When linux was installed to your nvme drive, it installed everything to /dev/sdX - the uefi boot is not UUID at this point - the grubinstall was to /dev/sdX not /dev/nvmen0 so it is looking for /dev/sdX to continue booting.

Stupid design, I agree, Linux should have keep nvme drives names /dev/sdX also.

Have you an example on which files appear to be using /dev/sdX that affect booting?

I checked in /boot/grub.cfg etc, they are not strings like “dev/sdX” but “resume=/dev/disk/by-uuid/***”.

Even if there are files using “/dev/sdX”, why can’t I change them manually to “dev/nvme*” to make it work?

Sometimes it gets stuck during boot because it is looking for a drive that was mounted
but the drive was changed and the os can’t find. Have seen this many times.
You need to manually delete it in your /etc/fstab entry.

You can run yast in init 3 to mount your new drive if permitted.

When you boot from the portable nvme case connected via USB and do

# lsinitrd | grep nvme
drwxr-xr-x   3 root     root            0 Nov 25 00:02 usr/lib/modules/5.15.6-1-default/kernel/drivers/nvme
drwxr-xr-x   2 root     root            0 Nov 25 00:02 usr/lib/modules/5.15.6-1-default/kernel/drivers/nvme/host
-rw-r--r--   1 root     root        93351 Nov 25 00:02 usr/lib/modules/5.15.6-1-default/kernel/drivers/nvme/host/nvme-core.ko.zst
-rw-r--r--   1 root     root        38091 Nov 25 00:02 usr/lib/modules/5.15.6-1-default/kernel/drivers/nvme/host/nvme.ko.zst

do you get a similar result?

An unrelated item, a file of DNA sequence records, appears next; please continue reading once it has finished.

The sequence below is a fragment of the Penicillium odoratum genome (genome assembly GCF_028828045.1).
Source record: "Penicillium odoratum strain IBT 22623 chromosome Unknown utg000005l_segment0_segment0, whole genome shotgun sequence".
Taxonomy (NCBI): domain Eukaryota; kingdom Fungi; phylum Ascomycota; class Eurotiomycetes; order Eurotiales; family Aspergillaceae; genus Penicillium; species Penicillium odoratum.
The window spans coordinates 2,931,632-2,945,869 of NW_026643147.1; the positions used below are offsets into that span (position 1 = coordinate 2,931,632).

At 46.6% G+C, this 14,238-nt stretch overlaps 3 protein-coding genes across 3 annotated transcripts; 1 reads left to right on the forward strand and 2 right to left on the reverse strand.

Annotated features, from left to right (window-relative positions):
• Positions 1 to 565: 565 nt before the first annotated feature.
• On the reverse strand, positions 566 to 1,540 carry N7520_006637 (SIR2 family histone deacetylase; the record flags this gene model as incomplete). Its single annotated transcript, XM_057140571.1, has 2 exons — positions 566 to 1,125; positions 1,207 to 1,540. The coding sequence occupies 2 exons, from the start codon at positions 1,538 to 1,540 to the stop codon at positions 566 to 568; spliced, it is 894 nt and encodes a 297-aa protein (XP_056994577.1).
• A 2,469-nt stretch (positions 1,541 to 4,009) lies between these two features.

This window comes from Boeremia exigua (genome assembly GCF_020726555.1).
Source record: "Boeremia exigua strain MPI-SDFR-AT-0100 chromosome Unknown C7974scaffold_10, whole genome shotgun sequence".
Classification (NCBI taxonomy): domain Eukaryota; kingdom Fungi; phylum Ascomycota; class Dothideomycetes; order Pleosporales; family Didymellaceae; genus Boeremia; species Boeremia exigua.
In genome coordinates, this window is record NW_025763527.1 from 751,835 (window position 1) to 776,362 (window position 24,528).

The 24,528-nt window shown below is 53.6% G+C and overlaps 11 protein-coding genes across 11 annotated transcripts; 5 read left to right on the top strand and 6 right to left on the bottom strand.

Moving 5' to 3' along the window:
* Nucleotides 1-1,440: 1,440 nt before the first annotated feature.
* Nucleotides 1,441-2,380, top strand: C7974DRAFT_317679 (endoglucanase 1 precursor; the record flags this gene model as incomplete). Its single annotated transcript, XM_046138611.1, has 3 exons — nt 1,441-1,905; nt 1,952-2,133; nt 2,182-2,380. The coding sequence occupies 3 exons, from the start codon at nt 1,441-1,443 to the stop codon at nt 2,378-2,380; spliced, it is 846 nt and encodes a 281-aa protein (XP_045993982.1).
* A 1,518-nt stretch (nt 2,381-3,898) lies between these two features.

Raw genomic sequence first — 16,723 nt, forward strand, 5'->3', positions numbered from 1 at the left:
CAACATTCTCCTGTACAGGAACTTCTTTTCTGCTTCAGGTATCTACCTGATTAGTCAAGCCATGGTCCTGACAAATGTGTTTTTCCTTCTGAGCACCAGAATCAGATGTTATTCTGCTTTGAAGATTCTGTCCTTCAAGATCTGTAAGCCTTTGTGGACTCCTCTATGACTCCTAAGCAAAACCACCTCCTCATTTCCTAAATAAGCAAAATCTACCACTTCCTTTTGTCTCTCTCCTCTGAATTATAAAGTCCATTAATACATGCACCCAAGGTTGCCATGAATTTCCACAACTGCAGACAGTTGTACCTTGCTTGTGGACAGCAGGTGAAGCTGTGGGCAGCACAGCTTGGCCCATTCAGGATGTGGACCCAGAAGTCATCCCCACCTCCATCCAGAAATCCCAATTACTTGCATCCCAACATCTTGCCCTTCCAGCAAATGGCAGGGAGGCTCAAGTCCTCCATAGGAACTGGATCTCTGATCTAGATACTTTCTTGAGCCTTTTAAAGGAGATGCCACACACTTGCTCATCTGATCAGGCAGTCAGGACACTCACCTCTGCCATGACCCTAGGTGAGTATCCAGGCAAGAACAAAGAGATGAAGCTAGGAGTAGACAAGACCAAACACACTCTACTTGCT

If those modules are missing in your initrd you probably have to add them manually.



I went through this upon cloning from SSD to NVME. The way I remember it, I had to boot rescue media, chroot to the system installed on NVME, when rebuild the initrds with NVME support, which with the installed system running with NVME support already loaded when chroot started, will automatically get added to the new initrds - no manual setup or reconfiguration of anything required - just rebuild.

The kernel driver files for nvme are all there under /lib/…/drivers/nvme…

I seem to find the problem but don’t know how to solve it yet.

Under virtualbox “storage devices”, “controller” defaults to “SATA”, and I installed the OS just like that. I then find I can add a controller type “NVMe” (that requires also virtualbox extentions packages to be installed).

Now if I boot the virtual machine when the drive is connected via USB under the “NVMe” controller, I get exactly the same booting issue I had when plugging the drive on the motherboard PCIe slot.

I think I can get some use of chroot. May I have more details?

Chroot instructions can be found all over the internet. The basics:

  1. boot some Linux, another partition or live media or installation media
  2. login as root
  3. mount the NVME target root filesystem; e.g. to /mnt
  4. mount -o bind /dev /mnt/dev
  5. mount -o bind /sys /mnt/sys
  6. mount -o bind /proc /mnt/proc
  7. chroot /mnt
  8. mount -a
    *]run the commands needed to perform needed repairs; e.g. dracut

Working great !! Many thanks, although I have tried a few more times to fix the grub. Now I have a working drive pre-installed from inside a virtualbox.

So you just need to choose the according controller type in VB when building the machine, especially if it’s an NVMe.